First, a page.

Editor Brian James Freeman serves up a final batch of Halloween-themed stories in this fifth volume of the Halloween Carnival series.
Whether or not these stories are more tricks than treats, or vice versa, is up to the reader. I will say that while I have enjoyed a number of the stories over the series run, I have not been a fan of the series overall. There were several tales I just did not like, and I would have appreciated a more balanced structure in these volumes.
As with prior installments, nearly fifty percent of the book is devoted to a single story (here it's PORK PIE HAT by Peter Straub), prefaced with a smattering of shorter stories. Here's what you get:
DEVIL'S NIGHT by Richard Chizmar
My first intro to Chizmar’s writing was his collaboration with Stephen King for Gwendy’s Button Box, but this short story really sealed the deal for me. Chizmar can write, man! Although set on Devil’s Night, this story of murder is purely human and very well crafted.
THE LAST DARE by Lisa Tuttle
This second story is an ultra-weak attempt at telling a tale about a box and the children who go missing when confronted with it. It’s short, but also dull and takes forever to get nowhere.
THE HALLOWEEN BLEED by Norman Prentiss
Norman Prentiss delivers a hell of a short story with a perfectly good Halloween twist. No details from me on this one, except to say that it's effective, creepy, and mysterious. It's also part of a series of short stories involving the mysterious Dr. Sibley, which means I've got some digging to do in order to find the rest of these stories and learn more about Sibley and his various encounters.
SWING by Kevin Quigley
I know I read this one, but I'll be damned if I can tell you anything about it two days later... I have zero, and I do mean zero, recollection of it. Nothing. Not a single damn thing. Here's my notes from my Goodreads progress update:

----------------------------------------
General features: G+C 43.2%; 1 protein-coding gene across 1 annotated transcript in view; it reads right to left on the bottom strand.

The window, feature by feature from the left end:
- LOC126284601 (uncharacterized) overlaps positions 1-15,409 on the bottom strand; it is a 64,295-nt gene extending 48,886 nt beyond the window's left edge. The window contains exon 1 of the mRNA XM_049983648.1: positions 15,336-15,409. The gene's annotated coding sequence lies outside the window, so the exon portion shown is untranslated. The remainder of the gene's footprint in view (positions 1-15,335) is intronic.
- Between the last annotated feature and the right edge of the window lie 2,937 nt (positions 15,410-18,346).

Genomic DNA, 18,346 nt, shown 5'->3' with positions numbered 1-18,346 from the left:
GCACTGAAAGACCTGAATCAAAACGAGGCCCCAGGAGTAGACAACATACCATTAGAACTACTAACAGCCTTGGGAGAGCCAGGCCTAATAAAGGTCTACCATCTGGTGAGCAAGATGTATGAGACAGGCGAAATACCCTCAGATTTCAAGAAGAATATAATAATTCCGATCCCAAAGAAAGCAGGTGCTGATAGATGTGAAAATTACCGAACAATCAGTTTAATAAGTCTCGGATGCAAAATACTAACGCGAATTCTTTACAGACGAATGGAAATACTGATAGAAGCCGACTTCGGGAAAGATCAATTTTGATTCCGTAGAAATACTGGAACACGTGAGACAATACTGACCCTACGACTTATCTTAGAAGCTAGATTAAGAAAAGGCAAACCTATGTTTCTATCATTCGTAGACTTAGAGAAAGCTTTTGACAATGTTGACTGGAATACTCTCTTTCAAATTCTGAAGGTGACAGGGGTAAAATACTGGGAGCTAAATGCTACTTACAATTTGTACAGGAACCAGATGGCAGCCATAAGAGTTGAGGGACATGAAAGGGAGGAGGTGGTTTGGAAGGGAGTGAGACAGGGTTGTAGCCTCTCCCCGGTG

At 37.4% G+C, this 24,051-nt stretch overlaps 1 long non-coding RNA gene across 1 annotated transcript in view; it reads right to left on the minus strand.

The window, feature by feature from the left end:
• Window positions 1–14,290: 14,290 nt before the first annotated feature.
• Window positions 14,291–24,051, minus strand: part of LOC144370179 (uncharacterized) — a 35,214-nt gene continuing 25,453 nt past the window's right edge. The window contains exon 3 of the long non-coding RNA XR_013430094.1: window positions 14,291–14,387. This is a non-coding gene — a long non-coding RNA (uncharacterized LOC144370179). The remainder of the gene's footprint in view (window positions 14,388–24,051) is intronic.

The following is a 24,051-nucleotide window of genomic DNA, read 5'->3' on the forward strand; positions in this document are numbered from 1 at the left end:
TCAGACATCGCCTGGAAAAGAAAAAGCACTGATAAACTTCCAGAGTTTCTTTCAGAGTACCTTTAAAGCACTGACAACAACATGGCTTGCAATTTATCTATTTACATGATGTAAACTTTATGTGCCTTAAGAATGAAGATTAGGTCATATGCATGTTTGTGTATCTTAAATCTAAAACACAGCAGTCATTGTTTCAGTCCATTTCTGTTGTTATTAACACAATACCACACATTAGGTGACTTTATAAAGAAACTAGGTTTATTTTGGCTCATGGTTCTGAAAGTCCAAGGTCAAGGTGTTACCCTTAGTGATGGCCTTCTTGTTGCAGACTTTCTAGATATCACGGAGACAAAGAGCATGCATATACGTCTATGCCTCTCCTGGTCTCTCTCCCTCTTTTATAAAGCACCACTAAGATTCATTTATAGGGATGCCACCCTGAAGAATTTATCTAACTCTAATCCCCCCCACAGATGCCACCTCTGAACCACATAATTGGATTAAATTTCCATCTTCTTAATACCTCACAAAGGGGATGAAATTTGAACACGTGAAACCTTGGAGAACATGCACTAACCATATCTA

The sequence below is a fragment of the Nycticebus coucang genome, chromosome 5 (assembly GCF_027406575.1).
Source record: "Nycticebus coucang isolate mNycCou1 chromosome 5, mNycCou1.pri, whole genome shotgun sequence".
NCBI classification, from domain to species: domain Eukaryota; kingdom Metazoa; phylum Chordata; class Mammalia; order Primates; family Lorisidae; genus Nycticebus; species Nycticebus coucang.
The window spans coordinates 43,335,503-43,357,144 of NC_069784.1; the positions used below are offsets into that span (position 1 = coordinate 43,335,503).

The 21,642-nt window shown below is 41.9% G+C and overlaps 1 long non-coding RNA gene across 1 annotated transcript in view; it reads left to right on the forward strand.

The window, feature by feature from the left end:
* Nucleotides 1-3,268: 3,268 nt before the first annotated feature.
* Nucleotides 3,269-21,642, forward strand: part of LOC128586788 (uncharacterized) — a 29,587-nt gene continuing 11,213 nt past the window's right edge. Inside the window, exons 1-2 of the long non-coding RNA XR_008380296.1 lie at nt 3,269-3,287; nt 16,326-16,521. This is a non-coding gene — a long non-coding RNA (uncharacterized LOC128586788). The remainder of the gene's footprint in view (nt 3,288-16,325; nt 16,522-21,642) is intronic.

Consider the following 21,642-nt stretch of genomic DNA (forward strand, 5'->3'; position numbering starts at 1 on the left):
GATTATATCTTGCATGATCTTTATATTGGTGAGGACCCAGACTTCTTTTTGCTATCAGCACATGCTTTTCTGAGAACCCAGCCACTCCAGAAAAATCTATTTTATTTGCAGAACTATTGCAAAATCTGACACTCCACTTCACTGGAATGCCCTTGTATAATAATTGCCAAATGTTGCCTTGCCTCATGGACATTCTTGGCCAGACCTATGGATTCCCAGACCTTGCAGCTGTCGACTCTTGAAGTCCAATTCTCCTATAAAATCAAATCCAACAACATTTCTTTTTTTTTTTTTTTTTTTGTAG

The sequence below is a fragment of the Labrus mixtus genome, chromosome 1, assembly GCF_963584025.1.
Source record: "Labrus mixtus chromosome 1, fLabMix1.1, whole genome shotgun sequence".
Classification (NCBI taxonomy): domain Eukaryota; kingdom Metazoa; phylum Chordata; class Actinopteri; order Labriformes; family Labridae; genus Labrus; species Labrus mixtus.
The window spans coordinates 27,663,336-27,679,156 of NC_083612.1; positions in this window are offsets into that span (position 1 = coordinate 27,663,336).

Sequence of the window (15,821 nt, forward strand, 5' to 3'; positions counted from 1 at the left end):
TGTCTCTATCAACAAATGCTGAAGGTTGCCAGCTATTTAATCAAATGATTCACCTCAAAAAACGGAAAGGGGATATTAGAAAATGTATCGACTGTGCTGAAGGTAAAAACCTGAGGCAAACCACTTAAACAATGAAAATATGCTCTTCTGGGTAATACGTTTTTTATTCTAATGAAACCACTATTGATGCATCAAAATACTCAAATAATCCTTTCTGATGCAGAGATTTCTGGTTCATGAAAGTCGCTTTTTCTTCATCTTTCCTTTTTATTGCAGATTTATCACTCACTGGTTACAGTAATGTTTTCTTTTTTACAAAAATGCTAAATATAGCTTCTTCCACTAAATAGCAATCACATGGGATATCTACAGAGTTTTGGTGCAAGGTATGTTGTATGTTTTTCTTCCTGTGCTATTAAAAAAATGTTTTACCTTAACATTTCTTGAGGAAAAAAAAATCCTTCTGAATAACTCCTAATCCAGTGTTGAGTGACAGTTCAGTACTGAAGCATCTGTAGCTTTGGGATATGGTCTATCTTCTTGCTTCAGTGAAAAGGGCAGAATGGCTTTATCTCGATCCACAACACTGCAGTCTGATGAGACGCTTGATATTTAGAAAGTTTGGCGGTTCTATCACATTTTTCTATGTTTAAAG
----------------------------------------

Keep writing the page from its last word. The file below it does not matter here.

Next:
Swing carried with an interesting premise, and while it was well written and had a few evocative scenes, it didn’t quite strike a proper chord with me. Maybe if it had been longer and given more room for the characters to breathe and develop it could have been really exceptional.
I'm going to skip rating this one. It seems I dug elements of it in the immediate post-reading, but whatever those were they weren't quite as evocative I had thought at the time.
PORK PIE HAT by Peter Straub
Taking up the bulk of this anthology is a long short story from Peter Straub. It's well told and jazz fans will likely find a lot to enjoy here. I liked the story for what it was and dug the conversational nature of its delivery. Although it is set on Halloween and maybe involves some minor supernatural elements, as well as Hat's superstitions surrounding the holiday, it lacked the strong Halloween flavor I had been looking for. It's a good read, but it's not a good Halloween read with its lack of scares and chills. (Sadly, that's been a fairly common theme across this series as a whole...)
After reading these five Halloween Carnival books back-to-back, I can pretty safely say I'm burn out on anthologies for a while. I can also pretty safely say that I did not get the Halloween scares I had wanted, and that this series, taken a whole, was pretty much a dud. Some good stories here and there, but I doubt I'll ever be returning for another trip through this particular carnival.
[Note: I received an advanced copy of this title from the publisher via NetGalley.]
View all my reviews